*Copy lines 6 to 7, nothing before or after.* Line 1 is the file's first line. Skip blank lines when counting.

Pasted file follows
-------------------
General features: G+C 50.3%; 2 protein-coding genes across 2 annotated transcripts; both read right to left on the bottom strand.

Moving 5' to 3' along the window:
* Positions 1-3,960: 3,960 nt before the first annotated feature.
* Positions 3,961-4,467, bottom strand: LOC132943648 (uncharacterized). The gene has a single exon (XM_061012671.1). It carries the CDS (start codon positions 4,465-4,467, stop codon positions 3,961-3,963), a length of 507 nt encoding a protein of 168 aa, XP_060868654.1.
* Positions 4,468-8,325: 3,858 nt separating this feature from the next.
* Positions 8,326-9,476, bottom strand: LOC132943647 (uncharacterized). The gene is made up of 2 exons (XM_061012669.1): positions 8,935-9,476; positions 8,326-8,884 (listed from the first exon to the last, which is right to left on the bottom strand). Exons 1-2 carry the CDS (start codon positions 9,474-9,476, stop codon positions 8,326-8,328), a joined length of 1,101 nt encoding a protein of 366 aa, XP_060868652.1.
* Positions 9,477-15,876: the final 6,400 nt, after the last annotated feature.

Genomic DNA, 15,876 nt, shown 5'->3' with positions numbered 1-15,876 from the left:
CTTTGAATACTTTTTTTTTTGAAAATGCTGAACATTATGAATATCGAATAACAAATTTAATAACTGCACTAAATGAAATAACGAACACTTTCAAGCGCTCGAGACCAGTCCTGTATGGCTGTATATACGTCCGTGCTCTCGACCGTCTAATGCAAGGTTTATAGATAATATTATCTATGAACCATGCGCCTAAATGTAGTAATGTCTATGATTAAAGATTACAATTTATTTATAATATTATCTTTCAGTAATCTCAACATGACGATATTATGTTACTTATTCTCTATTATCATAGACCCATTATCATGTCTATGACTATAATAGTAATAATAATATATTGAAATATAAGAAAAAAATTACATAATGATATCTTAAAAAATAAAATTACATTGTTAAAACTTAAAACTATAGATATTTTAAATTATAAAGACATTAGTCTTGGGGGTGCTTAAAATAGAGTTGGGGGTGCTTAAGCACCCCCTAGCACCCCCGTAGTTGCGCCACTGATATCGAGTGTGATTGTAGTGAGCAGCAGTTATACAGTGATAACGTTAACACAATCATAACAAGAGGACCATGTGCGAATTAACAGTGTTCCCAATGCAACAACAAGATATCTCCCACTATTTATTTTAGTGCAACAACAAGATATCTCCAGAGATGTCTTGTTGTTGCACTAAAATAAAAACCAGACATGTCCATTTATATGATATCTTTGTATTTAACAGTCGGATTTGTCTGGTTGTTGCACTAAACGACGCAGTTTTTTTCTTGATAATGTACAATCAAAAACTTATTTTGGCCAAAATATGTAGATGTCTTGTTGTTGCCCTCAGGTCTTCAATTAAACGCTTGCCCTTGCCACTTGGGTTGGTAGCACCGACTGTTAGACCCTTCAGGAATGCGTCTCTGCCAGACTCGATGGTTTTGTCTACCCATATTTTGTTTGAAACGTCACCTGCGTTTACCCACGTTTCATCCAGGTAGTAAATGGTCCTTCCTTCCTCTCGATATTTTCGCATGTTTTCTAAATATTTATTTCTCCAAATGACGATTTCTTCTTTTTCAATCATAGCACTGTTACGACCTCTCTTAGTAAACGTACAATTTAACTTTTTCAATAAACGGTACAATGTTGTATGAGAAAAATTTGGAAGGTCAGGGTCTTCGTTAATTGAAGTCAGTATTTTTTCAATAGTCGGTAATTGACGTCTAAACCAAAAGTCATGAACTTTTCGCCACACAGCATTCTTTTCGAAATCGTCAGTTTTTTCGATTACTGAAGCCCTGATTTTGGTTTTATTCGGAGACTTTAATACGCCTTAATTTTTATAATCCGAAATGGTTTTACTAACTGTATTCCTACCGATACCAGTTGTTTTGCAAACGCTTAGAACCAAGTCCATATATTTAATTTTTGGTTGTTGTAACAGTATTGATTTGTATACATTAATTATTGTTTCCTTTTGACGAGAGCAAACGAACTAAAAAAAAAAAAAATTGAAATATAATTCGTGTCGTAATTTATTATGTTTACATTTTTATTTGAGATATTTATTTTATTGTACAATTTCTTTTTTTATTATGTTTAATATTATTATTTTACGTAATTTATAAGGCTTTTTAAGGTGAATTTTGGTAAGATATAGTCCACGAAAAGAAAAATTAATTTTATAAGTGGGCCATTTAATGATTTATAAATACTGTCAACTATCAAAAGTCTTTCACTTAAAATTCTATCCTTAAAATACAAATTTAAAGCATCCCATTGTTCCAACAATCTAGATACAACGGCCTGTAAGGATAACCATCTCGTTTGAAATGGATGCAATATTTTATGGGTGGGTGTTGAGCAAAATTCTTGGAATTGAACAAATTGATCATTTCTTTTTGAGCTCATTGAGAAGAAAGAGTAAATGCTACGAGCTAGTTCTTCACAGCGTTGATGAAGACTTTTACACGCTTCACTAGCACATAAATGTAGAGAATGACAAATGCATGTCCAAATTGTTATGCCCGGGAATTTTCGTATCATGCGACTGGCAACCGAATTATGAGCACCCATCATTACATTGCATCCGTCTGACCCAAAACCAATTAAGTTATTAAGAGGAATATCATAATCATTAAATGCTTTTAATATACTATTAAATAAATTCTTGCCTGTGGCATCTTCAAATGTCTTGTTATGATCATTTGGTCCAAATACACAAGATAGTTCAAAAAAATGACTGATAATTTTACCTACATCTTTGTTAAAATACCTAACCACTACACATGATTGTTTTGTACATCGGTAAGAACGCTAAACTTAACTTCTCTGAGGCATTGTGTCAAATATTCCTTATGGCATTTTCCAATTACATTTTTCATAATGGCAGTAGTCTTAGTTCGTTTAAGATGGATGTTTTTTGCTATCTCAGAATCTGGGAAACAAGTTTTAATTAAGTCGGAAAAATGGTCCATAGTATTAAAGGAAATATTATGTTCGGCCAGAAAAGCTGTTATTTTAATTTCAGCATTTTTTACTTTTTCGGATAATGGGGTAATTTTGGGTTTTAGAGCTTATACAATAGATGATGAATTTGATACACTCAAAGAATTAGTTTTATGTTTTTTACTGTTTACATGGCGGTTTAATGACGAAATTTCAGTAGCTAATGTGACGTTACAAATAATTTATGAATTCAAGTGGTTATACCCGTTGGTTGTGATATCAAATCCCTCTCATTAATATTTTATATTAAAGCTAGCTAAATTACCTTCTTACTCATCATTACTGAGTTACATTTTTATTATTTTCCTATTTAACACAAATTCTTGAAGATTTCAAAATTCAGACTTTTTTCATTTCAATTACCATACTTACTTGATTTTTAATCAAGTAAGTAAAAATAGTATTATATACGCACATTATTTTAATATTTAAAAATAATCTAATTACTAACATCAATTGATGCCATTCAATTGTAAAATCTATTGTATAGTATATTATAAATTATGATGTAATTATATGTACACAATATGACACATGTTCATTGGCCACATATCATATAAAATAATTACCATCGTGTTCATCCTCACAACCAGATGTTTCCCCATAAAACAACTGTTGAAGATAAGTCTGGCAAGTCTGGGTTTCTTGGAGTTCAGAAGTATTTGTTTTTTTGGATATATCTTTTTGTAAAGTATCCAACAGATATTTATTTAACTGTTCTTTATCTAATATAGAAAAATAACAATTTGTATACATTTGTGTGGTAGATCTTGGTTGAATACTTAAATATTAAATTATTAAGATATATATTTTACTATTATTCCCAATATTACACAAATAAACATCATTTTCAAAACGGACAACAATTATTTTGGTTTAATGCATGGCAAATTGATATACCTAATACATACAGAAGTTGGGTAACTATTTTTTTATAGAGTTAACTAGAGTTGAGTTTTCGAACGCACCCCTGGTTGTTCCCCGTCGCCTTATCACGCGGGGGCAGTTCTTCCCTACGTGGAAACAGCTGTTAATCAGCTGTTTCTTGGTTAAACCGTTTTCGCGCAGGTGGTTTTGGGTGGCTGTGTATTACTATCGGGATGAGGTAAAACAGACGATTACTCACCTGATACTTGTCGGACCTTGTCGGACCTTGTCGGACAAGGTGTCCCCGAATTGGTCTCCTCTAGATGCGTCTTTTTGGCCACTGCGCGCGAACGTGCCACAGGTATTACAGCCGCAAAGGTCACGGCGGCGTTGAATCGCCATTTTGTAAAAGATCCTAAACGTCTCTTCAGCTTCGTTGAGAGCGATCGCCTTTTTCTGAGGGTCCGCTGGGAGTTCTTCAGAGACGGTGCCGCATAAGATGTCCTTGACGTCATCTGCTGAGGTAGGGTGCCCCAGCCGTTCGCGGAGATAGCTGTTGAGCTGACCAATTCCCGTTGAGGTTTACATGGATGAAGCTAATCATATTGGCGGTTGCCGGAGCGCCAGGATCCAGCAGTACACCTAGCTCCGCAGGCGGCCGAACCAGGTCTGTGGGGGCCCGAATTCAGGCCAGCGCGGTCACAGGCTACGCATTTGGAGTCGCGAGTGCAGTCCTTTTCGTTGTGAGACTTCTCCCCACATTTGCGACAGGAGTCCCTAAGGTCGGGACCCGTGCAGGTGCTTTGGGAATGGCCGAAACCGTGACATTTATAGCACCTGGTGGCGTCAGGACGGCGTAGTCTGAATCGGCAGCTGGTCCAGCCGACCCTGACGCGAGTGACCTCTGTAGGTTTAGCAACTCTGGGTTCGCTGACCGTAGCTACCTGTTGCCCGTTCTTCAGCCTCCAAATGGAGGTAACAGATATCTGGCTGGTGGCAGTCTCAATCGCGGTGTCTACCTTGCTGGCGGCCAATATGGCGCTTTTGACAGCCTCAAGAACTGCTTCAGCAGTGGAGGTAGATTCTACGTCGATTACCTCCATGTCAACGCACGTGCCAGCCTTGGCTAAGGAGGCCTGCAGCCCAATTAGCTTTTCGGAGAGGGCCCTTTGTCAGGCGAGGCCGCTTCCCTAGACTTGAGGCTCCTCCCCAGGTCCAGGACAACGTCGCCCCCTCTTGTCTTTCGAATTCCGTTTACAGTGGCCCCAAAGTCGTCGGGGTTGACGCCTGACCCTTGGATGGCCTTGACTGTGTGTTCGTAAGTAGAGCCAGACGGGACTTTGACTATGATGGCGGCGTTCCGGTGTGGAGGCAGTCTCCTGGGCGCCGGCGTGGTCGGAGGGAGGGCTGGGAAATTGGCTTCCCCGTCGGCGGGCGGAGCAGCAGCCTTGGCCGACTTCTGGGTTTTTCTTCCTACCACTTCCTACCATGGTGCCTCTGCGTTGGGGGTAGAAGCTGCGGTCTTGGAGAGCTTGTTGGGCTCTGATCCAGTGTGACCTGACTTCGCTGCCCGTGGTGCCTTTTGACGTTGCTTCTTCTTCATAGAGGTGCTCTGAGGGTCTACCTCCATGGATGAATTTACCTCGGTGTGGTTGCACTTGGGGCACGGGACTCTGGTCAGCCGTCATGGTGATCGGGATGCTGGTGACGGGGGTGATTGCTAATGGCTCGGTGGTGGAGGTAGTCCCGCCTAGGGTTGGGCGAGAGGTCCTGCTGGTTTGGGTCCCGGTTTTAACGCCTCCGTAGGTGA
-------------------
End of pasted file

* Positions 8,326-9,476, bottom strand: LOC132943647 (uncharacterized). The gene is made up of 2 exons (XM_061012669.1): positions 8,935-9,476; positions 8,326-8,884 (listed from the first exon to the last, which is right to left on the bottom strand). Exons 1-2 carry the CDS (start codon positions 9,474-9,476, stop codon positions 8,326-8,328), a joined length of 1,101 nt encoding a protein of 366 aa, XP_060868652.1.
* Positions 9,477-15,876: the final 6,400 nt, after the last annotated feature.